Vinita City Hall. Courtesy/City of Vinita

The Vinita City Council voted unanimously Wednesday to rescind an emergency ordinance establishing a city curfew and, with certain exceptions, requiring people to remain in their homes in response to the COVID-19 pandemic.

During the meeting, the council also voted to replace the ordinance with a new measure that does not include a curfew, only “strongly encouraged” people to remain in their homes and does away with criminal penalties for violating provisions of the ordinance.

The original emergency ordinance, which was passed by the council by a 5-3 vote on April 7, was the subject of a lawsuit brought earlier this week by more than 20 Vinita residents and scheduled for a hearing Thursday morning.

Attorney Josh Lee, who filed the suit on Monday and was listed as a plaintiff, argued that the ordinance was a violation of residents’ constitutional rights, was a “24/7 mandatory lock down, subject to criminal penalties, and not merely a curfew,” and that the ordinance was so broad it required subjective interpretation of what activities were allowed by the officers charged with enforcing it.

The emergency ordinance established a 10 p.m. to 6 a.m. curfew for all residents, required residents and visitors in the city limits to stay at home or temporary living quarters except when traveling to or from work and for essential errands, which includes obtaining medications, groceries, gas and going to doctor appointments. It allowed people to go outside — as long as they maintain a distance of at least 6 feet — to exercise and for mental health purposes between 6 a.m. and 10 p.m.

Penalties for violating the emergency ordinance included a fine of up to $500, an administrative fee of $150 for each public nuisance abatement and up to 30 days in jail.

Initially, Vinita Mayor Chuck Hoskin defended the measure, telling the Vinita Daily Journal that the ordinance was not a “24/7 mandatory shutdown” of the city, and that people could call the police station to ask whether the activities they wanted to engage in violated the ordinance.

On Wednesday evening, the Vinita City Council conducted an emergency meeting via Zoom, and after an executive session that lasted less than an hour, voted unanimously to rescind the ordinance and replace it with a new one that eliminated the 10 p.m. to 6 a.m. curfew and “strongly encouraged” residents and visitors to stay indoors.

The new ordinance also removed the penalties for those who violate it and contained an emergency clause that allowed it to go into effect immediately.

Following the meeting, Lee said he plans to file a motion to dismiss the lawsuit tomorrow and praised the city leaders for their action.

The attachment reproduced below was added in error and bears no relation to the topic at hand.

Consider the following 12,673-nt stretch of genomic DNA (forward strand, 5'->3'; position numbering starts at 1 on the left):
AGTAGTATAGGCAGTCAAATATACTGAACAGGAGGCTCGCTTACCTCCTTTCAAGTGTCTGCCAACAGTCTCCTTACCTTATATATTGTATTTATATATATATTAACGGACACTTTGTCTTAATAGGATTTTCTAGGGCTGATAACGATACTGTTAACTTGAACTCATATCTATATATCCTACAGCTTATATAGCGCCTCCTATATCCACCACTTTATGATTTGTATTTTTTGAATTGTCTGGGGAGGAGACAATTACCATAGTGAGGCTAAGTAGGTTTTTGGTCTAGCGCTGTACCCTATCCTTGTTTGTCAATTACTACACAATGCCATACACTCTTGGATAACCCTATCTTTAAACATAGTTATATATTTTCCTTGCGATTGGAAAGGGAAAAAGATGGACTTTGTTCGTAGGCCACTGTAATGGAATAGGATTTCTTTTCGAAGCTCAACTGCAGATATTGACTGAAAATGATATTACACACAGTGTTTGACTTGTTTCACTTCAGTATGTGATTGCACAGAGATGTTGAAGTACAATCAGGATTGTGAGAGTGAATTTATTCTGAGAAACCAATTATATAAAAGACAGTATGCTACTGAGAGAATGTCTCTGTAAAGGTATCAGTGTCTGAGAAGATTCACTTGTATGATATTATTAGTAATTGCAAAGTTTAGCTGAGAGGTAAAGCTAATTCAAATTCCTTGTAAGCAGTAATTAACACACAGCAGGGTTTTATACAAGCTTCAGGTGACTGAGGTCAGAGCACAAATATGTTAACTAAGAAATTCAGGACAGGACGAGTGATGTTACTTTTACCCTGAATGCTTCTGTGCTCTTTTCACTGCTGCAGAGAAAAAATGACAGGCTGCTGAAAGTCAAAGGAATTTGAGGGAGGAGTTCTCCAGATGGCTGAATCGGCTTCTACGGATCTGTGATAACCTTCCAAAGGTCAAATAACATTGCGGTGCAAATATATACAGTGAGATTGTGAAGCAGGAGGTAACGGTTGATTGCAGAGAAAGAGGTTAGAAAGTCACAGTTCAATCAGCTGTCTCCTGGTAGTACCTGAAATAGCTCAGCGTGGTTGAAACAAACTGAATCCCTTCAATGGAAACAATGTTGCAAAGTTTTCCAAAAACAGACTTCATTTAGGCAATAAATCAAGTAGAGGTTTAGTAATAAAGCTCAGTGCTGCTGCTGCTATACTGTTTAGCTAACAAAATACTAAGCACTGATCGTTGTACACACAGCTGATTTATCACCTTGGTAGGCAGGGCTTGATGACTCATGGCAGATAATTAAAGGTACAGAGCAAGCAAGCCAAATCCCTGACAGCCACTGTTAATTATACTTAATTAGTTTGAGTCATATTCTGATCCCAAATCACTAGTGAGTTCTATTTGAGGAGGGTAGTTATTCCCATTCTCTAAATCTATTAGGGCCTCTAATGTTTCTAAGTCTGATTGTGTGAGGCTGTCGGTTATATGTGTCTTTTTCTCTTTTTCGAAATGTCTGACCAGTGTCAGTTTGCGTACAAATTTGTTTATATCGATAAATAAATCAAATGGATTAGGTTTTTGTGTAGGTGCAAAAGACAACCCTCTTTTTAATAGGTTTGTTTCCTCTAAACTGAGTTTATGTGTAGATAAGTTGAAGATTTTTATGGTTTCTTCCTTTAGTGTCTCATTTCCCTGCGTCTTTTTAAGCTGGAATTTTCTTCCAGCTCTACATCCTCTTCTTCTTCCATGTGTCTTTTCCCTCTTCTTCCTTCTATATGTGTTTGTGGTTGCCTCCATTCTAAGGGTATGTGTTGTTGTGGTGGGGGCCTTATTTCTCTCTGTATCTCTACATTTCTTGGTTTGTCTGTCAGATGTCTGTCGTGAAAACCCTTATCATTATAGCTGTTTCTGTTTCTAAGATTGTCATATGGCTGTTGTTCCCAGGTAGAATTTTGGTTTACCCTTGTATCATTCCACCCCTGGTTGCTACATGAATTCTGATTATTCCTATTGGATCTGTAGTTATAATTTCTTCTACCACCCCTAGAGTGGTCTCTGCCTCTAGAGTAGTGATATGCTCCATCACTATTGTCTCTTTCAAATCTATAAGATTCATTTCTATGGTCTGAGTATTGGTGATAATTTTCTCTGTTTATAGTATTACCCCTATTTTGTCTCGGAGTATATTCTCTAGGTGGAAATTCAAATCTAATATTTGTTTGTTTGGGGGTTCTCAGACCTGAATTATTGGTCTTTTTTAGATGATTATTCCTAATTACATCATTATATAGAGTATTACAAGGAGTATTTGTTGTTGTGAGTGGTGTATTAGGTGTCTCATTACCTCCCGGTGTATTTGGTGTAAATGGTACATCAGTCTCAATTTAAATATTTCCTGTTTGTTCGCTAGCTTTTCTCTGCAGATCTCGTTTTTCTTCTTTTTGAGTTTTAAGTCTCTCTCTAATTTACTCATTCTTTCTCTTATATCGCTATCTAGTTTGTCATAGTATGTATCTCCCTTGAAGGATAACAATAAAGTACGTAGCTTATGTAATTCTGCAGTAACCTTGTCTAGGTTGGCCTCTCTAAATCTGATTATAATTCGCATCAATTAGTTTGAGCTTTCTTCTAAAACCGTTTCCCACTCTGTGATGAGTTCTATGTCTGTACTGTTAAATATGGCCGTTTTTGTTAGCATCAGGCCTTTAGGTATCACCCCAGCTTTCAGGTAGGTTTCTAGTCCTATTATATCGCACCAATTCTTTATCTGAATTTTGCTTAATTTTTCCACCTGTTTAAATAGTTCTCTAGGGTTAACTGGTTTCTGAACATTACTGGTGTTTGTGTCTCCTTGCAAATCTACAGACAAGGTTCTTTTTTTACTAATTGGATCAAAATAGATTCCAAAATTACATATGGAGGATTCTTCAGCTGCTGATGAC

“We appreciate Mayor Hoskin, the Vinita City Council and City Attorney Leonard Logan for their thoughtful consideration of the concerns voiced by the citizens in this lawsuit,” Lee said. “We are proud that we were able to resolve these issues without prolonged litigation and further distraction. We would also like to thank the dozens of people who have reached out to thank us, offer support, and inquiring about joining the lawsuit. There will undoubtedly be litigation across the nation, but it doesn’t have to be out of our hometown. The democratic process worked here.”

The lawsuit was one of the first, if not the first, legal challenges in the state against measures put in place by governments to combat the spread of COVID-19.

In March, Oklahoma Gov. Kevin Stitt issued a safer-at-home that applies to people at greater risk for complications associated with COVID-19, such as those over age 65 or with underlying health conditions, but has yet to issue a shelter-in-place order, calling it an issue of “personal responsibility.”

Numerous other cities in Oklahoma have issued such orders to their respective residents. Norman was one of the first to issue a shelter-in-place order on March 25, followed by similar orders in Oklahoma City and Tulsa on March 28. Though not all have established curfews in connection with those orders, some — such as Lawton, Pryor, Atoka, Kingfisher, Tahlequah and several others — have. In one case, the city of Altus issued an emergency order requiring social distancing, implementing a curfew and requiring that residents who do go out wear a face mask.

According to the U.S. Centers for Disease Control, social distancing — physical separation of six feet or more between people and limiting contact with others outside of one’s own home — is the best method to help limit the spread of the disease, which has already claimed the lives of nearly 112,000 people worldwide as of Monday.

As of Wednesday, the Oklahoma State Department of Health reported 2,263 confirmed cases of COVID-19, 510 hospitalizations and 123 confirmed deaths related to the disease. Craig County, of which Vinita is the county seat, had 8 confirmed cases and no deaths, according to the health department. Nationally, the U.S. Centers for Disease Control states there are nearly 605,390 confirmed cases and nearly 25,000 deaths in the United States.

Further Reading:

Lawsuit alleges Vinita's COVID-19 stay-at-home ordinance violates constitutional rights, seeks injunction